should history define you?

Hello gorgeous,

How much stock do you put into your history? Does it define who you are, and does it have to?

I’ve been thinking about this a lot lately…

We have the capacity to create anything we can imagine for our lives, completely transform the environments we live in, and recreate ourselves just by changing what we believe.

Yet…

Many of us choose our histories to define us.

Even getting one poor mark on a test score can define who we believe ourselves to be. Instead of believing we got one poor mark, it becomes: I’m not good at math. We make the score mean something about US.

The sad thing is once we internalize a belief, we make it a self-fulfilling prophecy.

On a bigger scale, it could be how you grew up, or a difficult event in your life that you may have allowed to define you.

My childhood was a messy one growing up in an alcoholic home.

It’s not unique, but it did happen and for a long time the challenges affected how I felt about myself, the choices I made, and the way I lived.

I decided relatively early to save myself and moved out of province to get space but also to create a new life and identity for myself.

My past followed me in my low self-esteem, tentativeness, and not feeling like I was good enough to even apply for the jobs I wanted or have the will to go for the kind of success I craved in life.

Yet there was always this quiet voice urging me on.

It had faith in me, confidence in the life I wanted, and was unshakable.

As long as I kept walking the path, I knew I would become who I wanted to be in the life I wanted to be living.

And here I am!

On the path to get here I have been many things: straight A student, child of an alcoholic, runner, failing student, victim, unreliable, wild child, ashamed, barista, waitress, bookkeeper, store manager, receptionist, party girl, girlfriend, inspired, straight A student again, yoga teacher, ambitious, creator, artist, generous, coach, wife, driven, writer, loving, speaker, yoga teacher trainer, trusting, thriver, boss lady, me.

The perspective that changed me was: life happens.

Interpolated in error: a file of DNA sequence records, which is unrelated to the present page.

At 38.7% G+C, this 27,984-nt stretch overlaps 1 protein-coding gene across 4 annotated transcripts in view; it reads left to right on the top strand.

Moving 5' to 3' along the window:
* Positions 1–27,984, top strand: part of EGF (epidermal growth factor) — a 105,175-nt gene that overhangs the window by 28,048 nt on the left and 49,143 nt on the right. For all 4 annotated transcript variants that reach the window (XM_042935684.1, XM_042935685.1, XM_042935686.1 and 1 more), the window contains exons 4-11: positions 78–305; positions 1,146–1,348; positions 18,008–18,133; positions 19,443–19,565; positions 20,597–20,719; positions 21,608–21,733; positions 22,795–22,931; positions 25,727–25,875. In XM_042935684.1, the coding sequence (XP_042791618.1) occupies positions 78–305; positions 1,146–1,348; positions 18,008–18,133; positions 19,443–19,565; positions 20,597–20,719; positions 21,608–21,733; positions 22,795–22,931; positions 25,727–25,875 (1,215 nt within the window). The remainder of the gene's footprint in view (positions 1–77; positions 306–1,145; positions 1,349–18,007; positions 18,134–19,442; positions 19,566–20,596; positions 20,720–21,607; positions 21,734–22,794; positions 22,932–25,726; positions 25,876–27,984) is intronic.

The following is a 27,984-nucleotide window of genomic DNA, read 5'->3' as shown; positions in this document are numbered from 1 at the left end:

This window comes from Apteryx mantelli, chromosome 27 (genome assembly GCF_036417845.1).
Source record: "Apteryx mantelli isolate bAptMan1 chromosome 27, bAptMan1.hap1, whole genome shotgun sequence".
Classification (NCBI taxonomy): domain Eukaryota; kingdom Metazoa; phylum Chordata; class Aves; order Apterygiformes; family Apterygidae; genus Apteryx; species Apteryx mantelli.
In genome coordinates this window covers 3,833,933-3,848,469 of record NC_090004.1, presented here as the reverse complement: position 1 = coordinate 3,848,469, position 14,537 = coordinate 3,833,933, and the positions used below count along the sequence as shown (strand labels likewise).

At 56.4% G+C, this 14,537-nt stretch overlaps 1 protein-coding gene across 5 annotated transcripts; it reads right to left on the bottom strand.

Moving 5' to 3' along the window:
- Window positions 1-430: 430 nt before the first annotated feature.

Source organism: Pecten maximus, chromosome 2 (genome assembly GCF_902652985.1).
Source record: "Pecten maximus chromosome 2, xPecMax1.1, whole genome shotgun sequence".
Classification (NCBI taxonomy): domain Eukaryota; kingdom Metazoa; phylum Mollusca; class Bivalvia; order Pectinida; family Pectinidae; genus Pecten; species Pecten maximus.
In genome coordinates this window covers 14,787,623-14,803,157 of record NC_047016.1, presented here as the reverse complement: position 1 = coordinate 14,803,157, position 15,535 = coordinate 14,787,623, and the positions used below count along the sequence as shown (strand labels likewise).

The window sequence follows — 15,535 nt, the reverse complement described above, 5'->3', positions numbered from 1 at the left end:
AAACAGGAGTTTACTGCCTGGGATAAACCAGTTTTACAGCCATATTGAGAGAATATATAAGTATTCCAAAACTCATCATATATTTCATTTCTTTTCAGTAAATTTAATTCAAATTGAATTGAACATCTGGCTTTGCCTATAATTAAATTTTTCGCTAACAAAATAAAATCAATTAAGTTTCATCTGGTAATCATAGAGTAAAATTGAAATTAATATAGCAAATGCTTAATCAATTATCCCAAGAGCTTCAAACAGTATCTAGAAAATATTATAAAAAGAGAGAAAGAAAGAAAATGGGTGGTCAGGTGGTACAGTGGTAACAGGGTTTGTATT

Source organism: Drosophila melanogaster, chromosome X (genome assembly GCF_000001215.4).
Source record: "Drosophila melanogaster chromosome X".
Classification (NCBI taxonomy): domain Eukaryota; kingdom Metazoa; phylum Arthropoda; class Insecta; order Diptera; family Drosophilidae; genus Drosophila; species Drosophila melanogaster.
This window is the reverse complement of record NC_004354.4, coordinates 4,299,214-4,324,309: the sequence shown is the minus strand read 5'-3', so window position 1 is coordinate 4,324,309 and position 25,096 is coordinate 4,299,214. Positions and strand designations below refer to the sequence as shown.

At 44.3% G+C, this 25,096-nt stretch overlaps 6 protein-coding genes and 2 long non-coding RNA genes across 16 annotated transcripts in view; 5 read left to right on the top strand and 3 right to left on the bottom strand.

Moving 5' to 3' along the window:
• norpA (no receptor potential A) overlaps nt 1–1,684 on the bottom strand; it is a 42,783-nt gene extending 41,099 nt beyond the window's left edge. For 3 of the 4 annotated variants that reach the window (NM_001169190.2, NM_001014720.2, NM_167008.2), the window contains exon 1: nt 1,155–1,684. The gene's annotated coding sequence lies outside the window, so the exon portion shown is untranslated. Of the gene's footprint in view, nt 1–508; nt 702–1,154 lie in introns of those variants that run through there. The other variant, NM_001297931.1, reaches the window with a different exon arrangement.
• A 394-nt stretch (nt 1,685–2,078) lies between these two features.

The events in my life were not good or bad, they are just what happened.

I have also developed a lot of compassion both for myself and others, and it has allowed me to keep getting up when I fall down, or try again if I make mistakes.

My power is in the knowing that my history is a part of my story, yet it does not have to define me or be the whole story.

I define me and I create my story.

I define myself by the choices I make and how I choose to show up in the world, and this is possible for you too.

It’s never too late to be who you might have been. – George Elliot

Here’s 3 steps to support you in becoming the woman you want to be:

1. Decide who you want to be from your highest self.

Make your life a choice, not a default to unskillful behavior patterns that have hardened into habit. Imagine how this woman behaves, the choices she makes, what matters to her, and then start doing what she does. Let her be your guide.

 2. Choose what you want your life to be about that’s bigger than what happened to you or the way you have been in the past.

I always knew that I wanted to make a difference and make this world a better, happier, and more loving place. This was the seed that has continued to bear fruit for years through inspiration, motivation, and courage to keep going.

3. Lastly, growing is uncomfortable, so surround yourself with loving people who understand and support you.

Click here and join us in the Lightmaker’s Mastermind community and get daily positive support and inspiration. We’d love to have you!

I’d love to hear from you now! Do you have a story of creating yourself or your life? Do you believe your history has defined you? Please share it in the comments below, I love hearing from you!

Did you like this post? Then please share it with all of your friends on Facebook, Tweet it out loud, and forward it to anyone who might need to read this today. Shine the light lovely, we’re all in this together.

Love and Light,

t

2 replies
  1. suzanne
    suzanne says:

    Thank you for your thoughts on this. I think this is where I am at in my work life journey. I am going to use your three steps to help me sort some of this out.

    Reply

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